I can honestly say my first month of university was one of the best months of my life. I loved every second of it. I loved the independence of living away from home. I loved the people I met in my halls of residence and the friends I made on my course. I even loved the course I was on, and the lectures and seminars that went with it. I never wanted it to end.

But it did end. Not the joy of the course, but the feelings and emotions surrounding it. I’ve always known I wanted to do medicine and that hasn’t changed over the last five years. If anything, my resolve only strengthened as the years went on. However the unparalleled excitement and feeling of newness did not last forever.

My advice to myself while I was in medical school

The best advice for every fresher is this: medicine is a marathon, not a sprint.

The sheer number of my friends that have burnt out, taken years out, or failed due to pressure has really surprised me. These were not bad students, nor were they students that gave up trying. But five years of constant studying and exams can take its toll on the best and brightest, regardless of how strong their commitment to medicine may be.

I believe the hardest year of medicine is the fourth year. Not year four of the course, but the fourth year of studying as a student. This means it includes those students that have intercalated. It’s the first year after all the friends you have made who study three year BScs and BAs have left, and it’s a strange sensation to know that you’re only just half way through your course. While you’re nearest and dearest are off starting careers in exciting new fields. You're still living in a student house, living off a student loan and surviving on student budget. It’s naive to think this doesn’t get to people.

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It’s at this time, and all the other times that medicine gets hard, that you need to dig deep. Remember why you chose to study medicine and look to a future career that is not only exciting but incredibly rewarding. If you focus on the short term without looking at the bigger picture, it might drag you down.

My advice to myself as a qualified doctor

Looking back on what I wrote five years ago, it feels like the same advice could apply at any stage of my career. The end of medical school is really just the beginning. Even if in the relief of finishing five years of study, it doesn’t feel that way.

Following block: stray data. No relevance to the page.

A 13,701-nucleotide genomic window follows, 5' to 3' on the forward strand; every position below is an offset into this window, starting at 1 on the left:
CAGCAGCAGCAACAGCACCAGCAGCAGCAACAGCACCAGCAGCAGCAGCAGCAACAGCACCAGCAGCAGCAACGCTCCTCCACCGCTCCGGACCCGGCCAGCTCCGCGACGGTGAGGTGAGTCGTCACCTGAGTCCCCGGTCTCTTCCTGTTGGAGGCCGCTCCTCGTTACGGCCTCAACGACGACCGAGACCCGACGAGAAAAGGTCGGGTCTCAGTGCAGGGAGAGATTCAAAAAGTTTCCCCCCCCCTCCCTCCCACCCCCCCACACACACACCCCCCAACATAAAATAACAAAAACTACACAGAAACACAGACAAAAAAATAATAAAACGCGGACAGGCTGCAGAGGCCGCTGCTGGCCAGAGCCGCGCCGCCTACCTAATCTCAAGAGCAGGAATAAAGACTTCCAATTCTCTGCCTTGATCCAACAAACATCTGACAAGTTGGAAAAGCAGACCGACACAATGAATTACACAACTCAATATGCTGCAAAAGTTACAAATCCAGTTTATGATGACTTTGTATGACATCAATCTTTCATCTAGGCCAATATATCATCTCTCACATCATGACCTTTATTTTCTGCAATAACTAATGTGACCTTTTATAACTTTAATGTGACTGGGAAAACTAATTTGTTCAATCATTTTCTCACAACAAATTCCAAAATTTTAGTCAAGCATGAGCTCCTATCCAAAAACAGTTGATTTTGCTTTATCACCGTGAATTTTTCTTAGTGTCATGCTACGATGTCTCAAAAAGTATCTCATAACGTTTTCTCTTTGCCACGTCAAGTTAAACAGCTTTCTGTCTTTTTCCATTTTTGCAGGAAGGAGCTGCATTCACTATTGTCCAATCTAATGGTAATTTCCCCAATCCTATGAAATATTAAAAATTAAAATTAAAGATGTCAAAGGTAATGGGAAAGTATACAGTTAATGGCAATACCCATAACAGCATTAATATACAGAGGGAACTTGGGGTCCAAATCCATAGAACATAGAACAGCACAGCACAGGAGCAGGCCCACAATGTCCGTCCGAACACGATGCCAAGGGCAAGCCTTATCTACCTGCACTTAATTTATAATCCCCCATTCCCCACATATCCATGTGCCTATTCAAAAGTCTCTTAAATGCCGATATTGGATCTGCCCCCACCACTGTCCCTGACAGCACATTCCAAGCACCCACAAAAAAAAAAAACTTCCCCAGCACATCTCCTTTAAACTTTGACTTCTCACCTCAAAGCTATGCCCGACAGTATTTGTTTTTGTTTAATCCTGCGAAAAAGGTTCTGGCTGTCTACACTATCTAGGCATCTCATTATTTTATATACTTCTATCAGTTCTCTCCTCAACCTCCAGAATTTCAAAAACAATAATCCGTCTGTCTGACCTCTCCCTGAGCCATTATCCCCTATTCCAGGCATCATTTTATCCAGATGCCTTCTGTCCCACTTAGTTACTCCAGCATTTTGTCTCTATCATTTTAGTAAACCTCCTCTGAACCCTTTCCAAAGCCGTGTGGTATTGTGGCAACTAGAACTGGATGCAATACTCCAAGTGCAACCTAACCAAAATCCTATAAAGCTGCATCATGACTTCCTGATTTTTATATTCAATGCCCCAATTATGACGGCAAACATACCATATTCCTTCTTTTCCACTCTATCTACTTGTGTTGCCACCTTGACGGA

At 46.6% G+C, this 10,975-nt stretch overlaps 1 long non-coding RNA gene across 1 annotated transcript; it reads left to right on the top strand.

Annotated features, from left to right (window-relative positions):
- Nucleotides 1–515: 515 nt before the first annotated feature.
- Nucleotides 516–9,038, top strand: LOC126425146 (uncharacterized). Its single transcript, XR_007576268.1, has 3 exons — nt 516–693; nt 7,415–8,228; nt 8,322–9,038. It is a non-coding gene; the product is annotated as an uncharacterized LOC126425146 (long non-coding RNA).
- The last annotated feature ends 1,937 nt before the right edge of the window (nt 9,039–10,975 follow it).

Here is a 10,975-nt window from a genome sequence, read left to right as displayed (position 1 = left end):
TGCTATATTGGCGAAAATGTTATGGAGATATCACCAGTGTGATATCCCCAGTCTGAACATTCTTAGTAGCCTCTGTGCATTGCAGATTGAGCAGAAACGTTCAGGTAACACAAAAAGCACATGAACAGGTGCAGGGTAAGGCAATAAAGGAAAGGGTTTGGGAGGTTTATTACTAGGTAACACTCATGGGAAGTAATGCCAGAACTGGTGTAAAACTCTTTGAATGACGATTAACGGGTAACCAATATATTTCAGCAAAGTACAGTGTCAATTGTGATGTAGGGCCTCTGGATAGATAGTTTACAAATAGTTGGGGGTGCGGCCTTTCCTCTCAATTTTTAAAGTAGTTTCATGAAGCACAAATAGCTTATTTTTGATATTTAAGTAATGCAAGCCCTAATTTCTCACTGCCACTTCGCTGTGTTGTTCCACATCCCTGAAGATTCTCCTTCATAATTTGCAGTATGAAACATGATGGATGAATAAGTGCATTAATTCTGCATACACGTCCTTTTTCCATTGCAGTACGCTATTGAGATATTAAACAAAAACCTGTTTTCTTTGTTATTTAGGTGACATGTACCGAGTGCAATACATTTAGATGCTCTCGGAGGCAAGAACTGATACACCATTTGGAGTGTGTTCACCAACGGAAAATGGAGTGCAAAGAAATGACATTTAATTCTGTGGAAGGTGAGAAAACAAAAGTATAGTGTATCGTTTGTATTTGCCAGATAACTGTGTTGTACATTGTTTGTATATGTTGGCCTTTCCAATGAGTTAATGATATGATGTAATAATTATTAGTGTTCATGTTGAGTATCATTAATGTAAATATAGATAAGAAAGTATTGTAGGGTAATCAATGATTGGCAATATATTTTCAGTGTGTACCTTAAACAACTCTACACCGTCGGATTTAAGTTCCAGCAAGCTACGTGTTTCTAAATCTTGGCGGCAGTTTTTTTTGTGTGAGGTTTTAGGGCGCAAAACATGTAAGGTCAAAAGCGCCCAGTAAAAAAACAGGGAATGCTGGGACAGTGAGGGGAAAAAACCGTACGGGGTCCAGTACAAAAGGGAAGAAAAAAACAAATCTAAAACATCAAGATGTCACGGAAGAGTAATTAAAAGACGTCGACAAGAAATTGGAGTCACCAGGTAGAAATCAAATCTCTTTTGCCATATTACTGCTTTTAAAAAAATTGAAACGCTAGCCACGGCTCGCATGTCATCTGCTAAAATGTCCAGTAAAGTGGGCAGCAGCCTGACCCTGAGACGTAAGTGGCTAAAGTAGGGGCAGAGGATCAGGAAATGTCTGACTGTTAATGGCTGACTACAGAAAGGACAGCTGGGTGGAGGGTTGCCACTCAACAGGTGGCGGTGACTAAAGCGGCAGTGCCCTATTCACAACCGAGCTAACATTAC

I think only when those five years double up to ten, and when you see many more years ahead of you after that as well, do you realise that pacing yourself is not only a good idea, it’s a necessity.

So with that in mind, my advice to my fresher self, and any other new medical students as well, is to settle in and enjoy yourself. It’s a long road ahead.

Ensure you make the most of all the amazing opportunities available to you. That interesting lecture on a subject you’ve never heard of may turn into a passion for an area of medicine you had no idea existed. Medicine is a broad and varied career, and there is no one path, or speed, required to reach the finish.

Work hard, enjoy yourself, and take your time. There’s no rush, you’ll be fine.

Even though what you’re doing is important, take time to make friends and build new relationships. These will often become vital many years down the line. Whether it’s a future study buddy, or a good pal to relax with after a stressful day. Having a good support network around you will make the challenging times that little bit easier.

Finally, don’t worry about making mistakes. There are much worse things in this world than failing an exam! In your future career, you will come across things you could never predict coming. Some times these can be scary. Remember support is always around you, and the MDU is often invaluable in these situations.

Work hard, enjoy yourself, and take your time. There’s no rush, you’ll be fine.

Advice to always remember

Remember support is always there for you, and many students have gone down this path before. You may burn out, you may struggle, you may even need to take a little breather. This is all ok, because in the end, you will make it.

The marathon will end, and the medal will be a career more exciting and adventurous than you can possibly imagine.

The MDU is here to support you from the very start of your journey as a doctor. Find out how we can support you as a medical student.


This article was correct at publication on 20/05/2020. It is intended as general guidance for members only. If you are a member and need specific advice relating to your own circumstances, please contact one of our advisers.